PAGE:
“Learn to Love the C-List” and more advice for the DC movie-verse

dc universeIn this week’s “Geek Beat” column, I offer up some advice for Warner Bros. regarding the best way to build an expanded universe with the DC Comics characters akin to the multimedia franchises that Marvel and the Star Wars caretakers have cultivated.

Given how much potential there is in DC’s history, it’s frustrating that we still don’t have a unified movie universe for Superman, Batman, and the rest of their world-famous characters. In my latest column, I offer up three suggestions for WB that could put them on the path to rectifying that problem.

Here’s an excerpt:

Learn to Love the B-list (and C-list)

This piece of advice is simple: Take a deep dive into the DC stable of characters and be willing to take some risks with the heroes – and villains – you find there.

Iron Man was far from an A-list superhero when Marvel made the armored Avenger take point position in its grand experiment with the 2008 solo film, but the gamble paid off. And when the studio repeated the wager with Thor and Captain America, it ended up going three-for-three with lesser known heroes. Over the next few years, Marvel is expected to roll out projects featuring the Guardians of the Galaxy – a team no one outside of comics has ever heard of – as well as Iron Fist, Luke Cage, Daredevil and the Defenders. It’s all pretty amazing – especially if you consider that Warner Bros. is still working out how to get Superman and Batman on the same screen.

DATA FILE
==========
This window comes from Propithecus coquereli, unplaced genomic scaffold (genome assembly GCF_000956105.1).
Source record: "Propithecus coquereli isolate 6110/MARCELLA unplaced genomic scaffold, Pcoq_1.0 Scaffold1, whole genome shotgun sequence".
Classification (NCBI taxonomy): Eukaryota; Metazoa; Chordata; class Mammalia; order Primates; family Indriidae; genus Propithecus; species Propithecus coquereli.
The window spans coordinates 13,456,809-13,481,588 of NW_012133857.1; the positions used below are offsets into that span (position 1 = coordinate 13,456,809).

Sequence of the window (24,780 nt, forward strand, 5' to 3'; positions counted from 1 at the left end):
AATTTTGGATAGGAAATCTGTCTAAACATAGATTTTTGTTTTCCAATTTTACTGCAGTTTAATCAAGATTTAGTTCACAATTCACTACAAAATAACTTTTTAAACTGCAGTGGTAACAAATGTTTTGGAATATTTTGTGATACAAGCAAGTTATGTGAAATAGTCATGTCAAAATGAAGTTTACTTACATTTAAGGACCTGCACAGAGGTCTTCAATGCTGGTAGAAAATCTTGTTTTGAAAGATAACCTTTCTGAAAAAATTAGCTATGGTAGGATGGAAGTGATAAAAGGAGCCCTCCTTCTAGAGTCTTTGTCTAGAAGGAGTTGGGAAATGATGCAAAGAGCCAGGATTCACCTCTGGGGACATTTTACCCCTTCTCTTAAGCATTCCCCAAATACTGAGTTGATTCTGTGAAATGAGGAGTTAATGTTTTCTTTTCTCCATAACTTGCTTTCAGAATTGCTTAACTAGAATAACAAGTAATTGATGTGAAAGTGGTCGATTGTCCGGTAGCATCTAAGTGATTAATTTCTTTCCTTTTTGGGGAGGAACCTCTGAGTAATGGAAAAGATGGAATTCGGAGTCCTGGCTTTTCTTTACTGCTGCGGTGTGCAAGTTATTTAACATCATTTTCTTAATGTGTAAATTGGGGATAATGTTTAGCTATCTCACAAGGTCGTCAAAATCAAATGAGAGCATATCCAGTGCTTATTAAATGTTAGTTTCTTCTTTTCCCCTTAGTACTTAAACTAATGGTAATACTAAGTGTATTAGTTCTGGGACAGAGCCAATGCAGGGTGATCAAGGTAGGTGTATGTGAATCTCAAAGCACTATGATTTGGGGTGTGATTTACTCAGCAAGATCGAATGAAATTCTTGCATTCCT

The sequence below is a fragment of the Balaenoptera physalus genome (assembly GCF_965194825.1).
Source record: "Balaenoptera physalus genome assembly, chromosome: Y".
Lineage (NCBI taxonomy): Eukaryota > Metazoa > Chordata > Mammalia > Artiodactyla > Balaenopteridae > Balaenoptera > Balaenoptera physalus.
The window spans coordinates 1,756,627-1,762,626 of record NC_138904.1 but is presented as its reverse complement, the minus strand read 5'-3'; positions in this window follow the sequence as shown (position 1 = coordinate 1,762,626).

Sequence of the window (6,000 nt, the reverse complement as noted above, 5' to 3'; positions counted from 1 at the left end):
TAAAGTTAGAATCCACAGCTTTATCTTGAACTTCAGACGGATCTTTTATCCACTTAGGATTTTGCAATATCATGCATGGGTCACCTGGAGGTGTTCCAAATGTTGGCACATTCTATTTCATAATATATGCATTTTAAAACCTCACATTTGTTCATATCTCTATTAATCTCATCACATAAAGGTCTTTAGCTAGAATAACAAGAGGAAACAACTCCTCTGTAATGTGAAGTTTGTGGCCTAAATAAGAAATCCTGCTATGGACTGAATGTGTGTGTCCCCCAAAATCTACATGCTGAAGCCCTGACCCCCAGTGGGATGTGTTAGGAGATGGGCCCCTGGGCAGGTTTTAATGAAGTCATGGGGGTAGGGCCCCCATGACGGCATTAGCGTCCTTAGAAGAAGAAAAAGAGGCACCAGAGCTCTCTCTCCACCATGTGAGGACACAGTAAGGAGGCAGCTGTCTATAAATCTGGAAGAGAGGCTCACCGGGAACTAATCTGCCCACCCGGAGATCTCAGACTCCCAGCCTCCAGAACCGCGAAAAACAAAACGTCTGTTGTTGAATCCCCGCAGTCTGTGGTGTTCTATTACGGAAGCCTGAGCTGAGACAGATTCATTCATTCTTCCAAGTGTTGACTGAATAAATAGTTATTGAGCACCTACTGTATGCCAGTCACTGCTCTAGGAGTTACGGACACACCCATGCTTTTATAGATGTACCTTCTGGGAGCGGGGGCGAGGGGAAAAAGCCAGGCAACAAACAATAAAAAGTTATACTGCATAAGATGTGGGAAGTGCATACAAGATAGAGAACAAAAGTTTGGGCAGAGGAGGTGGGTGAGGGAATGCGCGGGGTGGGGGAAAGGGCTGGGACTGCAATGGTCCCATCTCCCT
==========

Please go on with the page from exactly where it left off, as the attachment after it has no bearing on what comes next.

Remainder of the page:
Sure, Warner Bros. is reeling a bit from the debacle with Green Lantern, which was intended to be the studio’s answer to Iron Man and the first piece in a larger universe, but it shouldn’t let that stop it from going back to the character pool – after all, Marvel didn’t hit a home run with the first two Hulk movies, either.

You can read the rest of the column at Movies.com.

Dear Oscars… It’s not me, it’s you.


For this week’s “Geek Beat” column, I decided to have an important heart-to-heart that I’ve been meaning to have for a few years now.

Here’s an excerpt:

I remember the moment I fell out of love with you, Oscars.

It wasn’t something you did that came between us. It was something you didn’t do. And you can probably take solace in the fact that most people wouldn’t get upset about it. Heck, they’d probably agree with you. But this was the proverbial straw that broke my back, Oscars. It was the spark that ignited the inferno. It was the, well… you get the idea.

Specifically, it was that time you didn’t nominate The Fifth Element for a “Best Costume Design” Oscar.

I know, I know… it’s pretty ridiculous. Of all the rough patches we’ve overcome, that was the reason I stopped taking you seriously?

You can read the rest of the column at Movies.com.